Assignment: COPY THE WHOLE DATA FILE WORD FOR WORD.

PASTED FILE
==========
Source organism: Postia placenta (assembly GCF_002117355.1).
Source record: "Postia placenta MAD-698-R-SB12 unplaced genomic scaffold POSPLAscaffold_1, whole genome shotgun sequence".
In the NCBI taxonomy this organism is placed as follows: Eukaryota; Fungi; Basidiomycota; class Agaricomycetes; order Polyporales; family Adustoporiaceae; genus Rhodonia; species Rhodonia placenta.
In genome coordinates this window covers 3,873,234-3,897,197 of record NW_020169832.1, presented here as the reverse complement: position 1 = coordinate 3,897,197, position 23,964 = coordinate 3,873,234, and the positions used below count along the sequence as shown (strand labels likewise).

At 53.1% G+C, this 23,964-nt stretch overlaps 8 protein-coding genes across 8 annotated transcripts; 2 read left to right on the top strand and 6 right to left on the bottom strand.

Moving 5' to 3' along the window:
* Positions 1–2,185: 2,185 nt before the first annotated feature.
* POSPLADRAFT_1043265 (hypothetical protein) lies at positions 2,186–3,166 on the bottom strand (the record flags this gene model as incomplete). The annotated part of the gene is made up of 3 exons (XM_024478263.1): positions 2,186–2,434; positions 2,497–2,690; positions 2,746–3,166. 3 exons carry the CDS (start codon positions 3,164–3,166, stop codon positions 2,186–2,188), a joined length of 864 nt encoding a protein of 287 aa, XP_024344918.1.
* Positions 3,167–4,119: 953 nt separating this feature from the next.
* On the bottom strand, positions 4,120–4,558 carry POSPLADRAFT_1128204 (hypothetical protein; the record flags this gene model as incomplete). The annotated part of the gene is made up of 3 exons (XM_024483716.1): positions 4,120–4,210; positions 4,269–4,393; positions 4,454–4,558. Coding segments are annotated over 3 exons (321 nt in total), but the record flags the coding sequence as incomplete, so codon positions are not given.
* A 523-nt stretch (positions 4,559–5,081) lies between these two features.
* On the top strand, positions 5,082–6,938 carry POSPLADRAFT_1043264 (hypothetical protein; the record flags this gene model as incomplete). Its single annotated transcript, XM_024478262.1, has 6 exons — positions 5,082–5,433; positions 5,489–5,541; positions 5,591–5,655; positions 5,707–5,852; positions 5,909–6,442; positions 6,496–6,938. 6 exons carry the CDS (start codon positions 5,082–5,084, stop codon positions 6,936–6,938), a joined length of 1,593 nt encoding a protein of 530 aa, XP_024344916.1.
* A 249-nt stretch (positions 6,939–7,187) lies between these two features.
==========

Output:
Source organism: Postia placenta (assembly GCF_002117355.1).
Source record: "Postia placenta MAD-698-R-SB12 unplaced genomic scaffold POSPLAscaffold_1, whole genome shotgun sequence".
In the NCBI taxonomy this organism is placed as follows: Eukaryota; Fungi; Basidiomycota; class Agaricomycetes; order Polyporales; family Adustoporiaceae; genus Rhodonia; species Rhodonia placenta.
In genome coordinates this window covers 3,873,234-3,897,197 of record NW_020169832.1, presented here as the reverse complement: position 1 = coordinate 3,897,197, position 23,964 = coordinate 3,873,234, and the positions used below count along the sequence as shown (strand labels likewise).

At 53.1% G+C, this 23,964-nt stretch overlaps 8 protein-coding genes across 8 annotated transcripts; 2 read left to right on the top strand and 6 right to left on the bottom strand.

Moving 5' to 3' along the window:
* Positions 1–2,185: 2,185 nt before the first annotated feature.
* POSPLADRAFT_1043265 (hypothetical protein) lies at positions 2,186–3,166 on the bottom strand (the record flags this gene model as incomplete). The annotated part of the gene is made up of 3 exons (XM_024478263.1): positions 2,186–2,434; positions 2,497–2,690; positions 2,746–3,166. 3 exons carry the CDS (start codon positions 3,164–3,166, stop codon positions 2,186–2,188), a joined length of 864 nt encoding a protein of 287 aa, XP_024344918.1.
* Positions 3,167–4,119: 953 nt separating this feature from the next.
* On the bottom strand, positions 4,120–4,558 carry POSPLADRAFT_1128204 (hypothetical protein; the record flags this gene model as incomplete). The annotated part of the gene is made up of 3 exons (XM_024483716.1): positions 4,120–4,210; positions 4,269–4,393; positions 4,454–4,558. Coding segments are annotated over 3 exons (321 nt in total), but the record flags the coding sequence as incomplete, so codon positions are not given.
* A 523-nt stretch (positions 4,559–5,081) lies between these two features.
* On the top strand, positions 5,082–6,938 carry POSPLADRAFT_1043264 (hypothetical protein; the record flags this gene model as incomplete). Its single annotated transcript, XM_024478262.1, has 6 exons — positions 5,082–5,433; positions 5,489–5,541; positions 5,591–5,655; positions 5,707–5,852; positions 5,909–6,442; positions 6,496–6,938. 6 exons carry the CDS (start codon positions 5,082–5,084, stop codon positions 6,936–6,938), a joined length of 1,593 nt encoding a protein of 530 aa, XP_024344916.1.
* A 249-nt stretch (positions 6,939–7,187) lies between these two features.